It’s not that the SDL is bad – it isn’t. Microsoft did an excellent job with their SDL. It’s very well thought out, incorporates most effective defect detection techniques, has clearly evolved through several revisions, and includes intelligent tradeoffs in places where there is no single ‘right’ answer. But it is their SDL, not yours. If you take the SDL Microsoft has described and try to implement it, you will fail. I am talking to the 99% of people out there who would think about implementing SDL and think “Hey, Microsoft published this new thingie for free; let’s use it and save ourselves the time and money!” Wrong.

Here’s why:

  1. Too Big: This process is geared for very large firms, with lots of resources, and a genuine desire to get better. You may not need all of it and frankly it would be overwhelming to start with. This is huge – I mean really huge. You are not going to swallow this elephant in a single gulp.
  2. Organic Evolution: Microsoft’s success is not just the introduction of process and techniques. It was not just hiring a handful of really good people and helping to educate the development staff. The MS-SDL reflects several years of focused evolution, and in software that is a lot. They spent a long time looking at the code and figuring out what was wrong. They developed their own tools to help discover problems. They developed software to help track their progress and provide metrics to demonstrate what worked and what did not. They evolved their own threat modeling. They tried, revised, fixed and re-implemented most of what they do several times over. Don’t think their publishing a guide can save you this pain – it cannot.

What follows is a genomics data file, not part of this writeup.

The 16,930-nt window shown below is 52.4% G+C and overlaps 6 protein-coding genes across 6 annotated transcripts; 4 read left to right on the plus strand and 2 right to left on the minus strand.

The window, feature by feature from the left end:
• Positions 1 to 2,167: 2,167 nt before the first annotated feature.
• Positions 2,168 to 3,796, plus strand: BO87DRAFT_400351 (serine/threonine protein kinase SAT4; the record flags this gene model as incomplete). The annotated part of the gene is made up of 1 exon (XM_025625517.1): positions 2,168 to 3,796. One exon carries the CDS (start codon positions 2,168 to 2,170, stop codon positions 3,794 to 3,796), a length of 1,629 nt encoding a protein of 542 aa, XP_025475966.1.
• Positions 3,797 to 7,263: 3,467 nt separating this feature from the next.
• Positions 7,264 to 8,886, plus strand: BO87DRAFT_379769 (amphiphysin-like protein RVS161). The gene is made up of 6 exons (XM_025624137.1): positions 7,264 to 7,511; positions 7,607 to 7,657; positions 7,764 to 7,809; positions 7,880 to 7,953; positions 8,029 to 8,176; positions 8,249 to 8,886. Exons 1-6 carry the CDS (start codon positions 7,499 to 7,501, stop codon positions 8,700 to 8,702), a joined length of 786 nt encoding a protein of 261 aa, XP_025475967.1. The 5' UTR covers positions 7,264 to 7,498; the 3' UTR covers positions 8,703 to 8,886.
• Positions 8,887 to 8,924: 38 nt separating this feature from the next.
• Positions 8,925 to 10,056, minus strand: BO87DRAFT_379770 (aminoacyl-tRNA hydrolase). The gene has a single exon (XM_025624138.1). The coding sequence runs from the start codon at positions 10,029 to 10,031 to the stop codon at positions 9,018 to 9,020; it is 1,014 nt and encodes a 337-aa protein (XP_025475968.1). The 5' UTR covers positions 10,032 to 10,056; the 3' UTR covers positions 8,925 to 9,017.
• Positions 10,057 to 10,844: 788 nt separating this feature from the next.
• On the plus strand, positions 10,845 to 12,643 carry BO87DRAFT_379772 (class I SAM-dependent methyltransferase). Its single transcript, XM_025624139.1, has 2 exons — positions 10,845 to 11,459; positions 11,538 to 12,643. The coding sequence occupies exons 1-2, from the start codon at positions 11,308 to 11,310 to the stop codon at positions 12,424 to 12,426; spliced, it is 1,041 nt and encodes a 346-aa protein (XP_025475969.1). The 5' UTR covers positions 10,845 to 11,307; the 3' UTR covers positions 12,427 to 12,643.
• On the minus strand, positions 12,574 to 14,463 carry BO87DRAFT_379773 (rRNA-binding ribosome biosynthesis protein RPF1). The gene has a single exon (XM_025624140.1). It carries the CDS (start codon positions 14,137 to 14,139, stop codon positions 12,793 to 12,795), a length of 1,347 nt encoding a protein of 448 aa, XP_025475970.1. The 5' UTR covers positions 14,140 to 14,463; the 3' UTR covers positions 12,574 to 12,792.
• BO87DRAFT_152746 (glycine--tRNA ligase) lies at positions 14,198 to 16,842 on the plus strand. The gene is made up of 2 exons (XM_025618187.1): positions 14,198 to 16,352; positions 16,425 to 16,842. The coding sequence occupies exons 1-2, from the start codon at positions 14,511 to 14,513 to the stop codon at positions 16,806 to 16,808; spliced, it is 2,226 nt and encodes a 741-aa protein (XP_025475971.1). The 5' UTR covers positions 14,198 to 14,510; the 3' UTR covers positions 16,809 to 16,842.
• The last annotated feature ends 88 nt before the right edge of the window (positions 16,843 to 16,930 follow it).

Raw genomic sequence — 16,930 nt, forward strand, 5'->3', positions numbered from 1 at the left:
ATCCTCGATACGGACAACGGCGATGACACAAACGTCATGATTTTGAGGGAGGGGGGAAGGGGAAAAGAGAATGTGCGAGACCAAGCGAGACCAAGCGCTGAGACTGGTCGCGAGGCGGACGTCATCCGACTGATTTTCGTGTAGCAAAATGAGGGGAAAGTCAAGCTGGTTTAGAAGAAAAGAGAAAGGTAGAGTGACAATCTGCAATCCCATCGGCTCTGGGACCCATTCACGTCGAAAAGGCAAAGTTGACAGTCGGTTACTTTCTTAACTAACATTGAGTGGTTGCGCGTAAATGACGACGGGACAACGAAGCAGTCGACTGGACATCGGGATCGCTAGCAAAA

3. Resources: People, Tools, and Time are the three classic resources you have when you build code. Resources are scare. Always. OK, if you have billions of dollars in the bank, or you are a bank, you might not be quite as pinched for resources. But developing quality code is expensive. Microsoft had the money to hire some of the best people, to buy or build the best tools, a willingness to take additional time for security before releasing software, and then hire some more of the best people. Your developers work nights and weekends to get the release out the door and collapse in a heap, dreaming about all the things they wanted to do before the code was released. Cisco? Yeah, they can do this. You? You don’t have the resources to do everything, so you need to pick and choose.